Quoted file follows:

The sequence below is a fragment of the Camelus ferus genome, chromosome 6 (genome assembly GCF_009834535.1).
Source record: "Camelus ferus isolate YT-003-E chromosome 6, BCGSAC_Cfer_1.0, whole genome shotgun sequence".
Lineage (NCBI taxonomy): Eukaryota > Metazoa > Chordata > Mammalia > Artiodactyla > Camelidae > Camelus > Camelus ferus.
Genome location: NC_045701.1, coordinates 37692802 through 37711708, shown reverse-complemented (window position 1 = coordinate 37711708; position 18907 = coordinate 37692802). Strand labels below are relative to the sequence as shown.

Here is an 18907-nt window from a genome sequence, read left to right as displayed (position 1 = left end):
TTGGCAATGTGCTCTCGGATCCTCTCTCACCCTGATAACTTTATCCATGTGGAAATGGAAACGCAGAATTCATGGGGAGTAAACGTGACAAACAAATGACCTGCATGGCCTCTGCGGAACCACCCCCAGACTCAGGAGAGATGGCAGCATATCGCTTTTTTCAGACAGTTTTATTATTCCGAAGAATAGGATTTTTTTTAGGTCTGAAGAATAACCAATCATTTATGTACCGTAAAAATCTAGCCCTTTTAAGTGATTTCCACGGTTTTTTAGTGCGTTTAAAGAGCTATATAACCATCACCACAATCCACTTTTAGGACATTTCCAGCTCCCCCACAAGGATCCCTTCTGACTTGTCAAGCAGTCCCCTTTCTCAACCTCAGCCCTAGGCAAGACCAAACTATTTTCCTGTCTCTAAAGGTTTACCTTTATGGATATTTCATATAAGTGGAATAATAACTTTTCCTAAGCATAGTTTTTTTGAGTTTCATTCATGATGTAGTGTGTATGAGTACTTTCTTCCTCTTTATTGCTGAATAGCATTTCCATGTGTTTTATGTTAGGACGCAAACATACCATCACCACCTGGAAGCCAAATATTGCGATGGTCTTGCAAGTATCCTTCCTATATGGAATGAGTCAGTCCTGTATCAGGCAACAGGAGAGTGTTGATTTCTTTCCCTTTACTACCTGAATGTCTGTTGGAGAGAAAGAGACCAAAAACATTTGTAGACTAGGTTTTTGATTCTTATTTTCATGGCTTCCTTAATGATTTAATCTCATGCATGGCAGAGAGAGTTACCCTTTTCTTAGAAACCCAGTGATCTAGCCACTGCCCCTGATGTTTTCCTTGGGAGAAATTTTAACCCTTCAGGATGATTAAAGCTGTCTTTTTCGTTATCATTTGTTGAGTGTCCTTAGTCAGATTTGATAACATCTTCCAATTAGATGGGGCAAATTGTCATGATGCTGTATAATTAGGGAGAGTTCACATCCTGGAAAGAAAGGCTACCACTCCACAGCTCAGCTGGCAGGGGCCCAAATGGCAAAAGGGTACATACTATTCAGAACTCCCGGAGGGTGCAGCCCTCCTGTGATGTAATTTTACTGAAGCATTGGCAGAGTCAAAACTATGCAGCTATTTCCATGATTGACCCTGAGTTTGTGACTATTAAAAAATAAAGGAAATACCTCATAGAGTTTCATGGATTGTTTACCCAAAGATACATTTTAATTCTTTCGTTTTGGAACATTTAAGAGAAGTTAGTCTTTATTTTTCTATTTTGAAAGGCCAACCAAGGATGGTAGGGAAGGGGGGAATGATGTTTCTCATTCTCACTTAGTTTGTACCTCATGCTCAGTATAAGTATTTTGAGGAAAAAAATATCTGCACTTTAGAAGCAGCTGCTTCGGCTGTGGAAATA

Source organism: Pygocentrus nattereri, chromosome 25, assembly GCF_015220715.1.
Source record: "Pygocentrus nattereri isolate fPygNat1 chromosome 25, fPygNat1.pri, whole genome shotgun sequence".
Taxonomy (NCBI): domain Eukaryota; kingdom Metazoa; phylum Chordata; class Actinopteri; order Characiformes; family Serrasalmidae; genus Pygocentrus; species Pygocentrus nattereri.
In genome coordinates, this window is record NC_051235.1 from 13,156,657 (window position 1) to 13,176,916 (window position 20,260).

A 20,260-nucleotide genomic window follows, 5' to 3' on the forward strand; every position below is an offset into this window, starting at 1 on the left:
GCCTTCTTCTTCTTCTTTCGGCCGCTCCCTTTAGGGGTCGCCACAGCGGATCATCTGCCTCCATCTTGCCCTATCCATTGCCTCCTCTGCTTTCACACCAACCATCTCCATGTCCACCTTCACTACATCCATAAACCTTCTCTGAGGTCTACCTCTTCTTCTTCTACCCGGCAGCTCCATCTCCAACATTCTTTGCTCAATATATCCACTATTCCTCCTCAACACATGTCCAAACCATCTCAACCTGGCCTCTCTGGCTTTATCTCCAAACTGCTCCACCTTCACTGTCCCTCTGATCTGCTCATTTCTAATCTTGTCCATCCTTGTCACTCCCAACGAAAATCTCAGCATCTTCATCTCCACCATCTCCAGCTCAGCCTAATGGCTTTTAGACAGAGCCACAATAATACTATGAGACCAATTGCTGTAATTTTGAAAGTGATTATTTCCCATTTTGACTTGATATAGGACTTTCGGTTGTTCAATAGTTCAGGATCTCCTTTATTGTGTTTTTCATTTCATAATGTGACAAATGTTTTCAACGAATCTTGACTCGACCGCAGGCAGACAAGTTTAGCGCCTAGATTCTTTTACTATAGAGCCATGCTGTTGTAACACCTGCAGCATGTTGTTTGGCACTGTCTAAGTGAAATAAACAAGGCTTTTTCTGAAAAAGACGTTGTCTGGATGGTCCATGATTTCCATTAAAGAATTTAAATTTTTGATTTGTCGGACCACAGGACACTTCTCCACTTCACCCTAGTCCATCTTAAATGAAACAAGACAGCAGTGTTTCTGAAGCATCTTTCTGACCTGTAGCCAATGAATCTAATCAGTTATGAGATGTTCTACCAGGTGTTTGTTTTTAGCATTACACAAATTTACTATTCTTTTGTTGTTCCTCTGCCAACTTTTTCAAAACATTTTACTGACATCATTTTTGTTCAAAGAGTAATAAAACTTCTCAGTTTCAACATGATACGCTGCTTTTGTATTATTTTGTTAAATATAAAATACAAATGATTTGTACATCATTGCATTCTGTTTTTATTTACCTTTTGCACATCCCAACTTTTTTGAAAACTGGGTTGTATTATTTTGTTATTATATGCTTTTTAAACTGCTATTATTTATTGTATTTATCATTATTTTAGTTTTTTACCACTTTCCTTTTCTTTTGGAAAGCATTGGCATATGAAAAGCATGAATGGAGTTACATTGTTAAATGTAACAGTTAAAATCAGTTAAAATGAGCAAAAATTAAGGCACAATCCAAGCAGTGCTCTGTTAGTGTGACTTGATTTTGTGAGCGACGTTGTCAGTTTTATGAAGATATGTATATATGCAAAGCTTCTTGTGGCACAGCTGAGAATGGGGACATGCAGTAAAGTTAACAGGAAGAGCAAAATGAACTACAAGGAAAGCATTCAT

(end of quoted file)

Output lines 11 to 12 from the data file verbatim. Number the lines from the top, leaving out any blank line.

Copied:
A 20,260-nucleotide genomic window follows, 5' to 3' on the forward strand; every position below is an offset into this window, starting at 1 on the left:
GCCTTCTTCTTCTTCTTTCGGCCGCTCCCTTTAGGGGTCGCCACAGCGGATCATCTGCCTCCATCTTGCCCTATCCATTGCCTCCTCTGCTTTCACACCAACCATCTCCATGTCCACCTTCACTACATCCATAAACCTTCTCTGAGGTCTACCTCTTCTTCTTCTACCCGGCAGCTCCATCTCCAACATTCTTTGCTCAATATATCCACTATTCCTCCTCAACACATGTCCAAACCATCTCAACCTGGCCTCTCTGGCTTTATCTCCAAACTGCTCCACCTTCACTGTCCCTCTGATCTGCTCATTTCTAATCTTGTCCATCCTTGTCACTCCCAACGAAAATCTCAGCATCTTCATCTCCACCATCTCCAGCTCAGCCTAATGGCTTTTAGACAGAGCCACAATAATACTATGAGACCAATTGCTGTAATTTTGAAAGTGATTATTTCCCATTTTGACTTGATATAGGACTTTCGGTTGTTCAATAGTTCAGGATCTCCTTTATTGTGTTTTTCATTTCATAATGTGACAAATGTTTTCAACGAATCTTGACTCGACCGCAGGCAGACAAGTTTAGCGCCTAGATTCTTTTACTATAGAGCCATGCTGTTGTAACACCTGCAGCATGTTGTTTGGCACTGTCTAAGTGAAATAAACAAGGCTTTTTCTGAAAAAGACGTTGTCTGGATGGTCCATGATTTCCATTAAAGAATTTAAATTTTTGATTTGTCGGACCACAGGACACTTCTCCACTTCACCCTAGTCCATCTTAAATGAAACAAGACAGCAGTGTTTCTGAAGCATCTTTCTGACCTGTAGCCAATGAATCTAATCAGTTATGAGATGTTCTACCAGGTGTTTGTTTTTAGCATTACACAAATTTACTATTCTTTTGTTGTTCCTCTGCCAACTTTTTCAAAACATTTTACTGACATCATTTTTGTTCAAAGAGTAATAAAACTTCTCAGTTTCAACATGATACGCTGCTTTTGTATTATTTTGTTAAATATAAAATACAAATGATTTGTACATCATTGCATTCTGTTTTTATTTACCTTTTGCACATCCCAACTTTTTTGAAAACTGGGTTGTATTATTTTGTTATTATATGCTTTTTAAACTGCTATTATTTATTGTATTTATCATTATTTTAGTTTTTTACCACTTTCCTTTTCTTTTGGAAAGCATTGGCATATGAAAAGCATGAATGGAGTTACATTGTTAAATGTAACAGTTAAAATCAGTTAAAATGAGCAAAAATTAAGGCACAATCCAAGCAGTGCTCTGTTAGTGTGACTTGATTTTGTGAGCGACGTTGTCAGTTTTATGAAGATATGTATATATGCAAAGCTTCTTGTGGCACAGCTGAGAATGGGGACATGCAGTAAAGTTAACAGGAAGAGCAAAATGAACTACAAGGAAAGCATTCAT